An SRID is a coordinate system. We're taught in (traditional / Arc) "GIS" to always store your data in a projected coordinate system, because we're going to eventually use some calculation like 'area', so we'd better store our data in a coordinate system that gives us that measurement.
However, PostGIS throws that concept out the window.
Here's a good Q&A started by @tmcw: Why are Data Projections relevant?
Basically, PostGIS opens up the ability to store your data in a single coordinate system such as WGS84 (SRID 4326), and when you need something like Area, Distance, or Length, you use a function to create that column from your data in a projected coordinate system that will give you a local interpretation of your data in units that you want.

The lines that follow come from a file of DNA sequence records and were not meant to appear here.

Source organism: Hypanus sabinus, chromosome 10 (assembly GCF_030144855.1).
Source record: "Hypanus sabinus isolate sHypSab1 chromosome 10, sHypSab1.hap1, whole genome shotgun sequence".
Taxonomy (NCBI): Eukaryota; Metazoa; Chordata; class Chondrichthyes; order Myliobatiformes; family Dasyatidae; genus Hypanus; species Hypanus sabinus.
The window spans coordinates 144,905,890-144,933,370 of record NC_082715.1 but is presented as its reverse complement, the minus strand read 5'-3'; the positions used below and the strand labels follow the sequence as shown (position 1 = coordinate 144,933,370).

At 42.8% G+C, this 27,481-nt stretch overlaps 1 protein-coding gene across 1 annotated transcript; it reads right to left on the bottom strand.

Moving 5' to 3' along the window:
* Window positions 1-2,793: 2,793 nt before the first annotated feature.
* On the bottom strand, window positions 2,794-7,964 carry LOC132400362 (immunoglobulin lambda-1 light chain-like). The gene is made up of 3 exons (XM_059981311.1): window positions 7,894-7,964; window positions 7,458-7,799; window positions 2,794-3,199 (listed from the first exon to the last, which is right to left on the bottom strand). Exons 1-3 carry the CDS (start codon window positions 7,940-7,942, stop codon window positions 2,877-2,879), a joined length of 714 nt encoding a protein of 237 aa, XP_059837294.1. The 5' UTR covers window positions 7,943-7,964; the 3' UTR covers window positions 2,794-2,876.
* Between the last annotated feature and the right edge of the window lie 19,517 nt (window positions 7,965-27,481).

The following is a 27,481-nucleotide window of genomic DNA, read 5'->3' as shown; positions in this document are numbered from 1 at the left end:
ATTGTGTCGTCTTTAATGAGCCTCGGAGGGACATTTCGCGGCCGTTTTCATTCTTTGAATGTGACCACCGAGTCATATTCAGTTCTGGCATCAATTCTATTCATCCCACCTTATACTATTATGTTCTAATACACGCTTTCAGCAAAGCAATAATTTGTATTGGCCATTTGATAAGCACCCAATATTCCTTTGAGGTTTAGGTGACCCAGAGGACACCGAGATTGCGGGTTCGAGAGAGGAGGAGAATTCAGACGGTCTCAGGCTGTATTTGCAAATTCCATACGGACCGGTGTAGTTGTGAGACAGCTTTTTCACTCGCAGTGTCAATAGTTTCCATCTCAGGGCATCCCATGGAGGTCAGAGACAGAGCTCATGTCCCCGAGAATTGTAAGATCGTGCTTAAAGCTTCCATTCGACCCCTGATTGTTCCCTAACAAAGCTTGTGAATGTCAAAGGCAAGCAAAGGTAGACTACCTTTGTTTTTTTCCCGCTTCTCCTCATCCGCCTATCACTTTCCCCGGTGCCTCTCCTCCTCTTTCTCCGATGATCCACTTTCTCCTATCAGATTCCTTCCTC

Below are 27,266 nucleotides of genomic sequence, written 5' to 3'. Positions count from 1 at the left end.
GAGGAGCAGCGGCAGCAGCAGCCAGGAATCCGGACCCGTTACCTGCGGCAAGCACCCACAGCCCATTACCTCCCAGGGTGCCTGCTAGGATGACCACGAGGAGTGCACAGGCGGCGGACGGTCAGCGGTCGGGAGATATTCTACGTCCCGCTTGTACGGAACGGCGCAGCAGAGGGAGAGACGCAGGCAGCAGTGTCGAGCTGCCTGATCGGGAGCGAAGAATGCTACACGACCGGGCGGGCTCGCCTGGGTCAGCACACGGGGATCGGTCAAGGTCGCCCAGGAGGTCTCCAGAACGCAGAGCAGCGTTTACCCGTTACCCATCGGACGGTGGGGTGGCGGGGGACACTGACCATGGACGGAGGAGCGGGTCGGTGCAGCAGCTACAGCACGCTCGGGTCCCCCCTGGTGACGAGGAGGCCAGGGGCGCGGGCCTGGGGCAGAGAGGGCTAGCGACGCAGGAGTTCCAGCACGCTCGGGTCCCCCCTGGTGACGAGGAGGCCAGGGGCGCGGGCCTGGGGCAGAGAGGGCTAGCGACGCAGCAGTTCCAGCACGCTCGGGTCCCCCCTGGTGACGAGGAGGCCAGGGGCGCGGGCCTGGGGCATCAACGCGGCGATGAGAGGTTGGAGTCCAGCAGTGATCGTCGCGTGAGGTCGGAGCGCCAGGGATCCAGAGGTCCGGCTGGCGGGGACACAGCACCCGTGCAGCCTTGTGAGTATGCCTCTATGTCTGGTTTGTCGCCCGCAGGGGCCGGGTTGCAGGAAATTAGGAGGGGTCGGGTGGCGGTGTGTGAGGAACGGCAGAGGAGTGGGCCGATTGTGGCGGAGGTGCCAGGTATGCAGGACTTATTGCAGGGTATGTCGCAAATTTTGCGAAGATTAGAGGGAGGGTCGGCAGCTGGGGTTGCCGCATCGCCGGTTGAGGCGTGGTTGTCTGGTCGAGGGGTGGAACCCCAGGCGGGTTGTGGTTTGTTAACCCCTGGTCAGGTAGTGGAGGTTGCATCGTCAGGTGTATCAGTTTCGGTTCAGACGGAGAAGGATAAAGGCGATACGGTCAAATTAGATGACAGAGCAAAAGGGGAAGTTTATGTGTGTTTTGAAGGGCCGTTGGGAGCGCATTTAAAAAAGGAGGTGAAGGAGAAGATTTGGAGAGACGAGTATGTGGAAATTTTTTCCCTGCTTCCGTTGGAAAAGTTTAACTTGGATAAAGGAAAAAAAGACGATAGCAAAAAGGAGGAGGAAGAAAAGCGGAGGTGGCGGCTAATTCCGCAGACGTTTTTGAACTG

So for example, I could store students and schools in PostGIS both in WGS84/SRID:4326. When I want to calculate the distance between students and the schools they attend, I call a distance function on my geometry column, but also wrap a ST_Transform function around the geometry column first to 'project' the data into State Plane CO Central (SRID: 2877). This gives me a column for the distance of each student to their closest school in feet because SRID:2877 is a projected coordinate system that stores data in Feet.
So my recommendation for you would be to store your data in a Geometry (data type) column in SRID 4326 (as oppose to a geography data type which does not support projections / transformations).